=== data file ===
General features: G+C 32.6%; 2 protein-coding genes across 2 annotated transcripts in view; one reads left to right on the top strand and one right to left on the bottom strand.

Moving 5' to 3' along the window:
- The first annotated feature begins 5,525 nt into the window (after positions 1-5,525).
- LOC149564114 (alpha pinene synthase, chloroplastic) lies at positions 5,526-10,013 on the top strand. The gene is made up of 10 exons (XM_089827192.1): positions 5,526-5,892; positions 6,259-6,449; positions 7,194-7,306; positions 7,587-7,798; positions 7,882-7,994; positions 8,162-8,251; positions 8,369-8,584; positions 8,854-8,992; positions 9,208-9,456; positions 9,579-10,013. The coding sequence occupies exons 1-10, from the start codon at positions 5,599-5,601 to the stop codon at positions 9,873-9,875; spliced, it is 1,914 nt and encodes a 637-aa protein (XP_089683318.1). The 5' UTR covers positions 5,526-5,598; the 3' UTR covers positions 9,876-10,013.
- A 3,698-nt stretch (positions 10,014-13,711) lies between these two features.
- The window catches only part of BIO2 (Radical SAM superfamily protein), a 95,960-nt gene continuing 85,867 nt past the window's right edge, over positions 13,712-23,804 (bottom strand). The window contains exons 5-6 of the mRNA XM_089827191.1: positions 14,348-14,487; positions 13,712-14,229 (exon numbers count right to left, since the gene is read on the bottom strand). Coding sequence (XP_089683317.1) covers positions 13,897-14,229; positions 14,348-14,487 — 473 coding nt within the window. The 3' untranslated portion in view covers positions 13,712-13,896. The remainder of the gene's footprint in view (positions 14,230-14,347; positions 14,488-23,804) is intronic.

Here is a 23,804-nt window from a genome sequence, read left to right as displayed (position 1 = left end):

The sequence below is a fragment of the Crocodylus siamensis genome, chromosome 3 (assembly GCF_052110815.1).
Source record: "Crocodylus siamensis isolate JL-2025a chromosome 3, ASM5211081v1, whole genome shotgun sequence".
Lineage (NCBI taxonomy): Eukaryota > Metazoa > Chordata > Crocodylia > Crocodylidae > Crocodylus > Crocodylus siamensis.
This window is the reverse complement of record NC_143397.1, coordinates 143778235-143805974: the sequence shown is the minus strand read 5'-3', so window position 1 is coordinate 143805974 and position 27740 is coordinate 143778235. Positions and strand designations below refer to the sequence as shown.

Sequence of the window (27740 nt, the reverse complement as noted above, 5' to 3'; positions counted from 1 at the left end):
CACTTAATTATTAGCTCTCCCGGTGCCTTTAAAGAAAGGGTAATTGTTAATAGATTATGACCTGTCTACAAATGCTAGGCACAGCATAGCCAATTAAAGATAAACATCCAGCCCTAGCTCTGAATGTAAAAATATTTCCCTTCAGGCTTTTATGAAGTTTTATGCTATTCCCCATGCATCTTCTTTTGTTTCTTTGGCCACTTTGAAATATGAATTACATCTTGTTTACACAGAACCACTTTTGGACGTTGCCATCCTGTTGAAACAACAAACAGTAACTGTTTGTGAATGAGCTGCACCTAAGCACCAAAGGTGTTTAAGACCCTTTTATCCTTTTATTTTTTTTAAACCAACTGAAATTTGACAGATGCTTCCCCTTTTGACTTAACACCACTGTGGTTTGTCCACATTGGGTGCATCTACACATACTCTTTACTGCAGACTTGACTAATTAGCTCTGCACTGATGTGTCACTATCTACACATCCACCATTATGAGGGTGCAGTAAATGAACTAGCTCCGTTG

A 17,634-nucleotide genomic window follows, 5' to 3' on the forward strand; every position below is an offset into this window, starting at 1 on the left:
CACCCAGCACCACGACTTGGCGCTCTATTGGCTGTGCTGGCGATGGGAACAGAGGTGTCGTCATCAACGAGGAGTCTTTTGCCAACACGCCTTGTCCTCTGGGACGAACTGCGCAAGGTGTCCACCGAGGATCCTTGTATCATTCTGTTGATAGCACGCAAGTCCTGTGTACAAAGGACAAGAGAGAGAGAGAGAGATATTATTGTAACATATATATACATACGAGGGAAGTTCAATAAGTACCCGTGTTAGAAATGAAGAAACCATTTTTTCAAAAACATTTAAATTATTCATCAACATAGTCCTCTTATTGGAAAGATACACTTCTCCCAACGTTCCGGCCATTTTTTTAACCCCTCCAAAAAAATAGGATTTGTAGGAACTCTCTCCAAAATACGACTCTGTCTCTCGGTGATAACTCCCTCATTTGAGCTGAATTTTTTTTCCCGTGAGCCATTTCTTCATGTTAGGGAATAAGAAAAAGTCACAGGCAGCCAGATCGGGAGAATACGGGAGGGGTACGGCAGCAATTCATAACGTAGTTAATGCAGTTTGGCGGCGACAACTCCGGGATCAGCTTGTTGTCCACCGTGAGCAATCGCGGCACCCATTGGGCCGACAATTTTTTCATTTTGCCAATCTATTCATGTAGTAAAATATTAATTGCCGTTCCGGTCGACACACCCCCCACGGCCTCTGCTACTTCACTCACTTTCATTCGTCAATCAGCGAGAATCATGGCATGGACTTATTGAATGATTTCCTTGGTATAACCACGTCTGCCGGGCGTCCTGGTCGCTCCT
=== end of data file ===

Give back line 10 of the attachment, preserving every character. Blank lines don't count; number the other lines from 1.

Lineage (NCBI taxonomy): Eukaryota > Metazoa > Chordata > Crocodylia > Crocodylidae > Crocodylus > Crocodylus siamensis.